The turn is the 4. The big blind bets $125 and I fold. A public board like Q-9-6 is easy to hit, but it’s hard to hit very big hands. Assuming a K-10 hand when defending the big blind, I would play it this way, check-raise a small number on the flop and then bomb a big bet on the turn. Unless I’m unlucky and my opponent happens to have something like Q-J or better, I can usually get my opponent to fold.
Tip 3: Make a small counter-initiative bet, then raise or pass-raise the first time you have a chance
Let’s say I raise to $20 preflop with a J-10 flush in button position and the big blind calls. The flop is J-5-4. The big blind surprisingly bets, but only $10. I was confused and raised to $45 with top pair.
The big blind reraised to $135. I had $800 left and felt my opponent was playing just to provoke action, so I folded. Or, let’s say I didn’t raise on the flop, and I just called a $10 bet. The turn is the 8. The big blind checks, I bet $35 to a $60 ante, and then the blinds raise to $115.
This time, the play from the blinds again showed a plea for me to act. If I call, I’ve already made plans to fold to any bets. So if I call, I’m just hoping that the big blind will check, and then I’ll subsequently check as well. Even if that’s the case, I’m still likely to lose to a hand like KJ or QJ. So I folded anyway.
Now let’s look at the hand from the perspective of the big blind. a flop like J-5-4 is a very difficult hand to hit. The pre-flop raiser understands this as well as the player in the blinds. So the pre-flop raiser may be suspicious of a normal-sized ante bet from the bottom of the pot or an over-raise on the flop circle.
But if a small ante active bet is followed by a big action, it looks like there is a big hand. With the money left over, many players will buy into this play and even fold a hand like J-10. If the preflop raiser can fold a hand that includes J-10, then he will fold most of the time on a flop like J-5-4.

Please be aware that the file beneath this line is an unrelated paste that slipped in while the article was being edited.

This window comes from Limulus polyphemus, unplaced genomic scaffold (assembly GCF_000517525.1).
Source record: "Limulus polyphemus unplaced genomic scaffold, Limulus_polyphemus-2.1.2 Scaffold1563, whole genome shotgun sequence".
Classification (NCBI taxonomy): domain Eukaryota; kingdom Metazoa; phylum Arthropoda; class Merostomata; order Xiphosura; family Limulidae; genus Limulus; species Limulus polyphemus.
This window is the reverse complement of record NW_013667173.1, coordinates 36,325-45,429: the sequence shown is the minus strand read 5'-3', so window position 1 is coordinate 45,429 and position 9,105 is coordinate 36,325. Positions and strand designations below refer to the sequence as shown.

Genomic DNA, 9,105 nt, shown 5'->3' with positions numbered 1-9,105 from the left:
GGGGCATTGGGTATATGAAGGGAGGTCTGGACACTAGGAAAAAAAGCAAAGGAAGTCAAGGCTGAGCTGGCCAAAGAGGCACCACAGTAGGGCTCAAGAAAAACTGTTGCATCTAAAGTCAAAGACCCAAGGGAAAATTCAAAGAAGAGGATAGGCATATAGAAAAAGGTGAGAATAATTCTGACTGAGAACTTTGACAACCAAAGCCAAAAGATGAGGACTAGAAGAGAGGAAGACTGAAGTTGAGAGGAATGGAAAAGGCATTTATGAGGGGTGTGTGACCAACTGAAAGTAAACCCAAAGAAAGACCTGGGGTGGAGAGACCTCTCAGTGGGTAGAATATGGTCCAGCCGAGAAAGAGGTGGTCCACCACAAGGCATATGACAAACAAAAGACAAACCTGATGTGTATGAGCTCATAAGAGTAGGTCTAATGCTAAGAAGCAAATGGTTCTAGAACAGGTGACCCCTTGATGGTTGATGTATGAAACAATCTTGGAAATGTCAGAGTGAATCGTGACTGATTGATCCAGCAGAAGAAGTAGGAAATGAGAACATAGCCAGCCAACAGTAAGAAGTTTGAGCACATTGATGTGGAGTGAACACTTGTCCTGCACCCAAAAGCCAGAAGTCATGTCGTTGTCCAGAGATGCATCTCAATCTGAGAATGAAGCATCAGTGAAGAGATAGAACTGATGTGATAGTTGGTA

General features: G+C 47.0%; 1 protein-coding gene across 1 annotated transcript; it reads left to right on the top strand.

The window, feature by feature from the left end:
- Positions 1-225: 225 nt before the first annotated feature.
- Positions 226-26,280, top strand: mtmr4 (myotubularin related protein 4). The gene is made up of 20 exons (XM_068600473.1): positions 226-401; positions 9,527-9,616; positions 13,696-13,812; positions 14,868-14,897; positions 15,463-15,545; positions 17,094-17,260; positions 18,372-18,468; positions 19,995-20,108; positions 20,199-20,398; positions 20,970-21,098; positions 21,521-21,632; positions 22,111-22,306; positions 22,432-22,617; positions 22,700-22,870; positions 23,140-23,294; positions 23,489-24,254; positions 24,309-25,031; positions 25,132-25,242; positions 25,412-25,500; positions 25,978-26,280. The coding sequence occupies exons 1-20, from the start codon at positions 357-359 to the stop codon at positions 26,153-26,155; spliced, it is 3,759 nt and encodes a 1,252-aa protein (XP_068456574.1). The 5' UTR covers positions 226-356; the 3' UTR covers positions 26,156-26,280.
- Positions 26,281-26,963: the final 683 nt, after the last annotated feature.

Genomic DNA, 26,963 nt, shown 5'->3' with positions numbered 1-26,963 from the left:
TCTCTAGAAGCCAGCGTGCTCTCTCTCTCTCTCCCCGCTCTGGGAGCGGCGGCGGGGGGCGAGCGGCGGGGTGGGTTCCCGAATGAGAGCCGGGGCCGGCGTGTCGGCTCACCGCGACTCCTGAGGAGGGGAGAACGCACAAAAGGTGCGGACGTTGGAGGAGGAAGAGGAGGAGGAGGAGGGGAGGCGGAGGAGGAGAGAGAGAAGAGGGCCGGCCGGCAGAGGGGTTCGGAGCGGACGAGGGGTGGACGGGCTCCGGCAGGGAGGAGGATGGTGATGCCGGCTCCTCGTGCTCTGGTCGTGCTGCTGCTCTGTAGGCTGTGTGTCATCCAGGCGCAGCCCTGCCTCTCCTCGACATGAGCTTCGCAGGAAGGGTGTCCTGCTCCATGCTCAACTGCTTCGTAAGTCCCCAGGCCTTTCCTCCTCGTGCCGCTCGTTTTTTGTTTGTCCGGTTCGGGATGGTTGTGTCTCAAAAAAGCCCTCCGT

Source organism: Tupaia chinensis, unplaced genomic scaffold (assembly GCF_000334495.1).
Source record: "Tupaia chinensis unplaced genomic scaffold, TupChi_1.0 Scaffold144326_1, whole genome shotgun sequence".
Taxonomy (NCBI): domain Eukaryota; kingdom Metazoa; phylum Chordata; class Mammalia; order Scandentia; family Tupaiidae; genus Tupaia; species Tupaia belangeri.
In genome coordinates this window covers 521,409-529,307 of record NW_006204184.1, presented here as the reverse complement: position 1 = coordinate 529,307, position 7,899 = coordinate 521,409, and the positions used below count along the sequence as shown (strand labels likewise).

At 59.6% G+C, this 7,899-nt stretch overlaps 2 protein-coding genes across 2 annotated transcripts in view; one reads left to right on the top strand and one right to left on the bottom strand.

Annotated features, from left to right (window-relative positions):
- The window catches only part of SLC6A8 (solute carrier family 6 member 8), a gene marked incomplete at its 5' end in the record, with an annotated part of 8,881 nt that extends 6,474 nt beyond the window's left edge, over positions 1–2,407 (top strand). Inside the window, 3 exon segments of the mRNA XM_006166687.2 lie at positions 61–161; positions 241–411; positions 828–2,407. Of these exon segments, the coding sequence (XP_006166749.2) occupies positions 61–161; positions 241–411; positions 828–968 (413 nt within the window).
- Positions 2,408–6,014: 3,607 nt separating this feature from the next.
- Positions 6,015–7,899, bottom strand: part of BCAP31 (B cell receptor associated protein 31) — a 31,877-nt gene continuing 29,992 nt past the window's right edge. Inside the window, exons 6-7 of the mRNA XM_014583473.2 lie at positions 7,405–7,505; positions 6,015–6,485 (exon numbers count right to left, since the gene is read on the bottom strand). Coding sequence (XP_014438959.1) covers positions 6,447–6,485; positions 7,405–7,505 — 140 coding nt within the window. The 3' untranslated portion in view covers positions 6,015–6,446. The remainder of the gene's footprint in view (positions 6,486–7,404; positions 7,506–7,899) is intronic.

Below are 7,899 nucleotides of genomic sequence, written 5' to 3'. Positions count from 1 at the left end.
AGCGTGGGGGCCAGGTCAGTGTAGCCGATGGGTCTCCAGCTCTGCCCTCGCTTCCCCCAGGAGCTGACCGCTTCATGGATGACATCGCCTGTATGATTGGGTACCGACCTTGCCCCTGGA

I might also take such a play with something like A-3, K-Q or even K-10 or 8-7. What happens if the pre-flop raiser doesn’t cooperate? I bet $10 in the blinds and the pre-flop raiser just calls. The turn is the 8, and both players check. If the river is an ace or king, I’ll check-raise again (assuming I don’t have a strong top pair or better).
If it was any other hand, I would have bet a little bigger than the pot. In this example, with $62 in the bottom pool to the river, I might bet $90 or $100. After flatting a small bet on the flop and then subsequently checking on the turn, it’s unlikely that the flop ring raiser will have a hand. He would almost certainly fold to a $100 bet.
These plays are simple premier strategies against the blind stealer. Once your opponent becomes familiar with your play, he may not have as much respect for your play. But it doesn’t matter much, because once the situation changes you can start doing the above play with valuable cards, such as top pair, in the hope of getting paid by worse hands.
No-limit derby circles are very aggressive games when played well. In the battle of the blinds and anti-stealing blinds, there are actually many situations where both players are out of cards. These undercards are worth fighting for.